The Problem with Expanding Guest-Worker Programs

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(Jose Luis Gonzalez/Reuters)

There’s a worker shortage looming. Take construction. A Reuters story from January relates the travails employers face in that industry: “62 percent of firms are already complaining they cannot fill key professional and craft worker positions” and “many firms report having a hard time finding qualified workers to fill project manager or supervisor positions, equipment operators, carpenters and laborers.” The economy is hot hot hot, and a lack of new workers could be a serious drag on future growth.

Oh, wait — that Reuters story is from January 2014. Six years later, over a million and a half new construction jobs have been added — and without a giant new guest-worker program. According to the Bureau of Labor Statistics, the annual growth of hourly income in the construction sector has usually bounced somewhere between 2 and 3 percent in recent years (though it was a bit higher in 2018), and there’s some evidence that this income growth has slipped over the past year. Annual hourly income growth in this sector remains below where it was before the Great Recession. That is not exactly the sign of a labor market without enough workers.

The perpetual shadow of a “worker shortage” provides a context for the efforts of some Republicans — including potentially in the White House — to push for an expansion of guest-worker programs to remedy a supposed “shortage.” White House chief of staff Mick Mulvaney lamented in England that the U.S. is “running out of people to fuel the economic growth that we’ve had in our nation over the last four years,” and Politico reports that Lindsey Graham, Thom Tillis, and others are involved in talks to expand guest-worker programs. (The Politico story even includes dire warnings from, yes, construction groups about labor shortages.)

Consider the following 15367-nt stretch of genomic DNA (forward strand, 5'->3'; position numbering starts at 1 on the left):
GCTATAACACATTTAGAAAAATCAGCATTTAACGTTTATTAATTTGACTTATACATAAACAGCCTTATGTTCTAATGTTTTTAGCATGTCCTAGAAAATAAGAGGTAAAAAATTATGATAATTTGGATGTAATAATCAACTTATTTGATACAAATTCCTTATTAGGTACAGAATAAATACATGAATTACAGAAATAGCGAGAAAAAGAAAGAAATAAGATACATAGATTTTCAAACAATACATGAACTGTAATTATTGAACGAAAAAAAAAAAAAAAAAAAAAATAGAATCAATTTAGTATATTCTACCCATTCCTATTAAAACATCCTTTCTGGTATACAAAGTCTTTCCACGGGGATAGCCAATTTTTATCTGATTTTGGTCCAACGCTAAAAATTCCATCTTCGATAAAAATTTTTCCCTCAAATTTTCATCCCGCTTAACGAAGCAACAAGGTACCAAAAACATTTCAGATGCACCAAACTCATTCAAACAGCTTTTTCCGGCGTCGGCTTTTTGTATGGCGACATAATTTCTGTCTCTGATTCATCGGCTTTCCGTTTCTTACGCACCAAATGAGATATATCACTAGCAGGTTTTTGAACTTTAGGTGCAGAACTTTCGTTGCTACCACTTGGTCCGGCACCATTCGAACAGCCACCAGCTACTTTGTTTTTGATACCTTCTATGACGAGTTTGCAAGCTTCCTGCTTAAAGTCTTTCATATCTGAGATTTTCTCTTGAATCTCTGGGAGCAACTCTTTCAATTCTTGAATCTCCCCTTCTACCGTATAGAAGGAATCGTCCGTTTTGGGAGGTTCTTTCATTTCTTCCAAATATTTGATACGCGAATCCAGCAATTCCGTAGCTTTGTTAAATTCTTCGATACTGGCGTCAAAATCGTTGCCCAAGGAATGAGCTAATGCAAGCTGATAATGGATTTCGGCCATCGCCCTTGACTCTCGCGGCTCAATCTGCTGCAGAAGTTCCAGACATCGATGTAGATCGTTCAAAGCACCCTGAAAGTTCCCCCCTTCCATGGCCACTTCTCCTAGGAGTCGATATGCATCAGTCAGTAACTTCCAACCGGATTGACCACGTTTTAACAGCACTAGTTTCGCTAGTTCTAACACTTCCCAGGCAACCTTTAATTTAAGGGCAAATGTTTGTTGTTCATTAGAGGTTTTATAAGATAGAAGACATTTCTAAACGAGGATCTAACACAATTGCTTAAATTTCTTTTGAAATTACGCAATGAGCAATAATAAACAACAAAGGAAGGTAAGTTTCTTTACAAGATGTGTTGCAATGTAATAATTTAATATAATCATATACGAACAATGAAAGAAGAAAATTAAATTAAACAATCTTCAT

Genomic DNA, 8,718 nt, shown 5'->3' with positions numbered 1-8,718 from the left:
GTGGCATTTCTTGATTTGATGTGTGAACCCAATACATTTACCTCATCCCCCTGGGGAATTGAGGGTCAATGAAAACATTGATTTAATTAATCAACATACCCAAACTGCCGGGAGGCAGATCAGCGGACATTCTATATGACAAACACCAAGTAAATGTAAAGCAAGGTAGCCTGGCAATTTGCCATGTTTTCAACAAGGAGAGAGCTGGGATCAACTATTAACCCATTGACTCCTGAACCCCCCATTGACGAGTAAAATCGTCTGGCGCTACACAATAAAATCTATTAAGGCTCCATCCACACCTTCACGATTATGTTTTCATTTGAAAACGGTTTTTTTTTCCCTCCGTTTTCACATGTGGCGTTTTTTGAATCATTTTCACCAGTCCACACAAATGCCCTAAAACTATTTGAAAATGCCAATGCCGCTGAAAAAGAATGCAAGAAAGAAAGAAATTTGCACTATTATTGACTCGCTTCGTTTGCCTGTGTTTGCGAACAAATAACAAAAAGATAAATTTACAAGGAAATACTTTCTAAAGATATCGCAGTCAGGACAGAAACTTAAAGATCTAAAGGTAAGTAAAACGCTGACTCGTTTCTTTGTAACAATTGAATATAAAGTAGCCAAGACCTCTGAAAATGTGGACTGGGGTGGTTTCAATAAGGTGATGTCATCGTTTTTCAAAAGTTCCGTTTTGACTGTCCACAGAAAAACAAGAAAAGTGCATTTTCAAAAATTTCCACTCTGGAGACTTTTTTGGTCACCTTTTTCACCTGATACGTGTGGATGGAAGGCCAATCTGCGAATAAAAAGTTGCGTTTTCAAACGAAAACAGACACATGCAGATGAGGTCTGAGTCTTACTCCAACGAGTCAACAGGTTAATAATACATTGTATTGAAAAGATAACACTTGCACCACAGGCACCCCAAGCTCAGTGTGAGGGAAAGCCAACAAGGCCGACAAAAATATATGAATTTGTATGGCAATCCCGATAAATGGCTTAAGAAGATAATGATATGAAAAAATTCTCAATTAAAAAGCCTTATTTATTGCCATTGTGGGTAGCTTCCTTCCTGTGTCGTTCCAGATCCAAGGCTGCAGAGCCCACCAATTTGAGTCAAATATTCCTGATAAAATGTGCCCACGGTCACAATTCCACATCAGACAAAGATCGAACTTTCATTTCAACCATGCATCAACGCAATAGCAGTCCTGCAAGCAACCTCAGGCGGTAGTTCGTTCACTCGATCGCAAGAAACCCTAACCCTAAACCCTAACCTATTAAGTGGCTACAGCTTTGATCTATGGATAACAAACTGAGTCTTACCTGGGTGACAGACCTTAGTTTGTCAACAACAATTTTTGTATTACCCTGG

There are both empirical and strategic problems with arguments for the need for expanded guest-worker programs.

While the economy is fairly solid, it is not — campaign press releases to the contrary — white-hot. Inflation-adjusted annual GDP growth in 2019 was 2.3 percent, which is a respectable number but well below the 3+ percent growth rates of the expansions of the Eighties and Nineties. Nor can this slump in overall economic growth be blamed on lower population growth. Real per capita GDP growth is also significantly lower than it was in prior expansions.

There is also some evidence to suggest that there is still more slack in the labor market. The employment–population ratio is down considerably from where it was prior to the Great Recession (let alone the early 2000s). The employment rate for prime-age males (25–54) was 89 percent in 2000; it was only 86.4 percent in 2019, which suggests that there are many prime-age men who could still be added to the workforce. While wage growth has improved since the depths of the Great Recession, it still lags behind the rate of the 1990s.

Then there’s the question of policy strategy. President Trump has portrayed himself as the champion of “forgotten Americans.” A tight labor market helps the paychecks of individual workers and their families, but it also provides other civic benefits. This demand for labor encourages an expansion of the labor pool, providing opportunity to those whose resumes might be otherwise ignored. Criminal-justice reform is a chic topic in the Beltway right now, and one of the biggest ways of helping those with criminal records integrate into American society is to have a tight labor market. Such a labor market will encourage employers to invest more in training their workforces, expanding opportunity for those with and without college degrees. Conversely, guest-worker programs can often be vehicles for undermining the bargaining power of American workers.

If the GOP wants to help secure its support among working Americans, expanding guest-worker programs would seem a step in the wrong direction.

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